The way around this would be for the consumer to buy access to the lone station he or she desires. But Sinclair said it can’t make that an option until next year (and from a baseball standpoint, this “year” hasn’t even begun yet).

"Sinclair," the company released in a statement, "remains committed to reaching a fair agreement with both Hulu and YouTube TV to carry the FOX RSNs. At no time have we demanded exorbitant fees for these channels. Instead, we have consistently offered both pay TV providers extremely fair deals in line with what hundreds of other TV services have agreed to and continue to agree to. However, despite high profile ad campaigns and website claims touting their live sports content, we have yet to see that same commitment from either provider to put consumers first.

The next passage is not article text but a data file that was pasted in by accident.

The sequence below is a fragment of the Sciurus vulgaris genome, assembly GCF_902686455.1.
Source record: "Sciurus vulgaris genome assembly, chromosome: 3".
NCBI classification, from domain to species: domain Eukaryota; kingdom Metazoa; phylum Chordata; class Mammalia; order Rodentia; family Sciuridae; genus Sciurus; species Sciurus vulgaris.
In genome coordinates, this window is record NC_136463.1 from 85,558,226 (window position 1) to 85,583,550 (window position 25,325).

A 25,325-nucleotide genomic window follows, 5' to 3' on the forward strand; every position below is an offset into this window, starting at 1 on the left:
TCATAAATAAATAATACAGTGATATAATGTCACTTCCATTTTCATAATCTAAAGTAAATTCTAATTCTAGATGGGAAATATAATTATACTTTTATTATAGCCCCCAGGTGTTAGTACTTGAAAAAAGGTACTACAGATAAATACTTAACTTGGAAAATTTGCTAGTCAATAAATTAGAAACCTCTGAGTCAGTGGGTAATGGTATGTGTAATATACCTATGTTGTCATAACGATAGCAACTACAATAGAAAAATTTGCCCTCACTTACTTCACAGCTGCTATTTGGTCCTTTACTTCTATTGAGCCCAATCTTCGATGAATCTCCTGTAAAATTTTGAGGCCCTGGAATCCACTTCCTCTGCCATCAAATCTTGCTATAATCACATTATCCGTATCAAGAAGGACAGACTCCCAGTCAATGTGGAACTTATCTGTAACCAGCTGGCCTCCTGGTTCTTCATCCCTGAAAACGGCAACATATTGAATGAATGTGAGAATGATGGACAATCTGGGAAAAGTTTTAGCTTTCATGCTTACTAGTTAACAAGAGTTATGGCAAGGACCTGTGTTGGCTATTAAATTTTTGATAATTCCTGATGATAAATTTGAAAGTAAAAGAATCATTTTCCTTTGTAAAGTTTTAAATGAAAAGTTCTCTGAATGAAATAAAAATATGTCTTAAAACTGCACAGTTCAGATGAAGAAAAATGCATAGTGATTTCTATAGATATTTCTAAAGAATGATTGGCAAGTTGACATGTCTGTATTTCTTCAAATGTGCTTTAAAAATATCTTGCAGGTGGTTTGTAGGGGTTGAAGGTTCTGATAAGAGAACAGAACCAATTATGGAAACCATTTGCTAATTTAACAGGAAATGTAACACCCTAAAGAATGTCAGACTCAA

"Unfortunately, at this point we have no choice but to conclude that neither Disney (which owns Hulu) nor Google (which owns YouTube) is willing to engage in good faith discussions or return the RSNs to their platforms."

And round and round we go. Major corporations fighting over major dollars, and Major League Baseball fans caught in the middle of this major inconvenience.

Maybe by 2022 all fans will be able to separately buy Fox Sports Midwest — which will be renamed Bally Sports Midwest by then via a recent Sinclair partnership with that gambling company.

But it’s possible baseball could lose some of these fans by then.